Consider two words, for example, lot and all.

The phonetic symbol of l in the two words are the same, which makes me wonder why the sound of l in the first is considered to be the same as in the second one (or not?).

To me, the l in lot requires "active" motion of the tongue, while the l in all only requires a slight motion of the mouth, and a slightly prolonged sound, and does not require the tongue to move. Sometimes I even think that the pronunciation of all is nothing but "o-ow".

My question is: 1. Should the two ls be considered to have the same sound? 2. If so, why? To be concrete, do you (or is it wrong if not) move your tongue while pronouncing "all"?

In fact, the pronunciation of the letter L in the alphabet should be "el", but many people (non-native speaker) pronounce it as "e-low", seemingly to "solidify" the unsubstantial sound of l. I am no better than them since I pronounce it as "e-ow".

  • 1
    Is there a question in here somewhere?
    – Hellion
    Commented Jul 16, 2014 at 4:48
  • The l in each sounds the same to me. If you pronounce a lot do you hear a difference in the l from either of lot and all. If so, which one?
    – Drew
    Commented Jul 16, 2014 at 4:55
  • 5
    There's a lot of material about dark and light Ls. Have a look at the discussion on velarisation in Wikipedia and its presence in different accents of English: en.wikipedia.org/wiki/Velarization
    – Peter
    Commented Jul 16, 2014 at 5:04
  • @Drew For "a lot", I can't imagine to confuse it with "al-ot".
    – FJDU
    Commented Jul 16, 2014 at 5:08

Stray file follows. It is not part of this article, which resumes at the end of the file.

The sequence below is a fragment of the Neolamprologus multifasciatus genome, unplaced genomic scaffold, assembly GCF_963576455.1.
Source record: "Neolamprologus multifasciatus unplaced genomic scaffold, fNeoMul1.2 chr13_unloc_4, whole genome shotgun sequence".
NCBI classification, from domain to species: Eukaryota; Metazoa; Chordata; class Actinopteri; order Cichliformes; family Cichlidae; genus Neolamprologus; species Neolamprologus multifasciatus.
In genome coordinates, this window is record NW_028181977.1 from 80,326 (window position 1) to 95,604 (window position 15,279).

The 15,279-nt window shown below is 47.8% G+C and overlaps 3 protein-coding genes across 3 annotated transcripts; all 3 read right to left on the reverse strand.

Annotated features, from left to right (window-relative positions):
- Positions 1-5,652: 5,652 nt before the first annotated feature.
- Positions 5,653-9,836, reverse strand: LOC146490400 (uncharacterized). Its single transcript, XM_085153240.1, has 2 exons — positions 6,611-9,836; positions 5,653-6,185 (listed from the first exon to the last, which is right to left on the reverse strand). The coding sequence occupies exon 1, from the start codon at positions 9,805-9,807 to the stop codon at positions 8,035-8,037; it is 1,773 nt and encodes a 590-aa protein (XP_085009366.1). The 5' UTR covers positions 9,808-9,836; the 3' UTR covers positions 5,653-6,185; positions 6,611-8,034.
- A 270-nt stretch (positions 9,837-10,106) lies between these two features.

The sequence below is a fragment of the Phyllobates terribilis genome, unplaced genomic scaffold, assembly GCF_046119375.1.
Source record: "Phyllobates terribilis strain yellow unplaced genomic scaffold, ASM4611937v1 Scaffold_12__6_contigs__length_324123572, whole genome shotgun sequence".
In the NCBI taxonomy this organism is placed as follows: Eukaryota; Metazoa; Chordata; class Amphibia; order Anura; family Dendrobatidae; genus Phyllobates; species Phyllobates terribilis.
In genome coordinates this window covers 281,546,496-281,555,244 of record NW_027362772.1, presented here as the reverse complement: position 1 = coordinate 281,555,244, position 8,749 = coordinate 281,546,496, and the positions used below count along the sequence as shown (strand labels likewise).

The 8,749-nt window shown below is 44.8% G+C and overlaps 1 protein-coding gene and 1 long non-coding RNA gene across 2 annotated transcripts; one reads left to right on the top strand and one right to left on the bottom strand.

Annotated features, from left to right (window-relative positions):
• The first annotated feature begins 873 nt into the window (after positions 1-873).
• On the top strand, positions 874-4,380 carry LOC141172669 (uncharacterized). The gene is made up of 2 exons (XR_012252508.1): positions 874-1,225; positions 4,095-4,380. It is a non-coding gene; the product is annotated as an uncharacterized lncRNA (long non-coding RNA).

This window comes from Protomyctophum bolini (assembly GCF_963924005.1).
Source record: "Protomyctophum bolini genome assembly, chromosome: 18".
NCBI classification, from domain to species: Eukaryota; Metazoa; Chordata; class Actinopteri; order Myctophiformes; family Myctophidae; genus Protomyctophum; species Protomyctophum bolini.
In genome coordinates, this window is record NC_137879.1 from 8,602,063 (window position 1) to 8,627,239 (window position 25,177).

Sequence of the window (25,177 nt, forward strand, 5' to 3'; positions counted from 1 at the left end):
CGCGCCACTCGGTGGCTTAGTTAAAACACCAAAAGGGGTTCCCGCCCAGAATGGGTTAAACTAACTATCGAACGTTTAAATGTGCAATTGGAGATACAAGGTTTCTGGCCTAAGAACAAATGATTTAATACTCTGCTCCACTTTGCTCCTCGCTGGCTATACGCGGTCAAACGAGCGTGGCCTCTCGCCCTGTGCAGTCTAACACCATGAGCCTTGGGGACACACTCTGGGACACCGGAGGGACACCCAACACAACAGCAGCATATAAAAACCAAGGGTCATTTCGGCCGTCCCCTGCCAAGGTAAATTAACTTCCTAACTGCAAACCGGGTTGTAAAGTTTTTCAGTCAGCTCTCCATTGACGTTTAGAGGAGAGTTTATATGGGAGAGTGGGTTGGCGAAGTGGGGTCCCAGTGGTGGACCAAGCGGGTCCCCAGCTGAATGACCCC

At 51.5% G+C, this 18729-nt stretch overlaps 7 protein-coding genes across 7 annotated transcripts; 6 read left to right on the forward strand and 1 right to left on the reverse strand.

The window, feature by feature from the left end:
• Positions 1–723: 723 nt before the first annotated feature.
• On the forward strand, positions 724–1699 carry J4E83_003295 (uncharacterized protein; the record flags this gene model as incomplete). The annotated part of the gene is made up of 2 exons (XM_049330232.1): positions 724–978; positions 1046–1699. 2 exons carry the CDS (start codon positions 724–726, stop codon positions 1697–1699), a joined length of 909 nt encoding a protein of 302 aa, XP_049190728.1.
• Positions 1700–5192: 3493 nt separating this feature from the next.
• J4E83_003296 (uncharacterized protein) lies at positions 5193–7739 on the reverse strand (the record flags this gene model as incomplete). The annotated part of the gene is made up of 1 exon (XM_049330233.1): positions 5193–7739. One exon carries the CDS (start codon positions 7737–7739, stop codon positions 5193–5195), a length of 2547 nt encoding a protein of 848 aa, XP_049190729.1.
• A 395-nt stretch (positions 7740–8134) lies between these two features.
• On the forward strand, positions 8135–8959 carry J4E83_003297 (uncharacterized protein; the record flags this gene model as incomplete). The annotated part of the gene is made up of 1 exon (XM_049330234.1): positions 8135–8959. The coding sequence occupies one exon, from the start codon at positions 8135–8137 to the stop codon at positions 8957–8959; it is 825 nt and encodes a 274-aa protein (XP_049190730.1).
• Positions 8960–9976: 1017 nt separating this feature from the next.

• 2
    If you record someone saying "oil" and play it backwards, it sounds almost exactly the same. The terminal ell is essentially a vowel; it only assumes "ellness" when it's immediately followed by another vowel, which initiates the release.
    – bye
    Commented Jul 16, 2014 at 5:25

1 Answer 1


Phonemic /l/ that occurs in words like laugh and full is indeed two different sounds in many speakers, but these are just different allophones of the same underlying phoneme.

In fact, phonemic /l/ can be realized as any of [l], [ɫ], [ɤ], [w], [o], or [ʊ] — see here.

For most speakers of English, the allophone in laugh is phonetic [l], whereas the one in full is [ɫ]. Some speakers do have [ɫ] for both, however.

This [ɫ] sound is sometimes called a dark l. Both the bright l and the dark one are alveolar lateral approximants, but the dark version is also velarized.

  • 1
    Good answer. Some non-native speakers (Russians, for example) do make a phonemic distinction between "hard" L and "soft" L, and they may have a problem if they're looking for a semantic distinction when there is only a phonemic one.
    – Robusto
    Commented Jul 16, 2014 at 11:36

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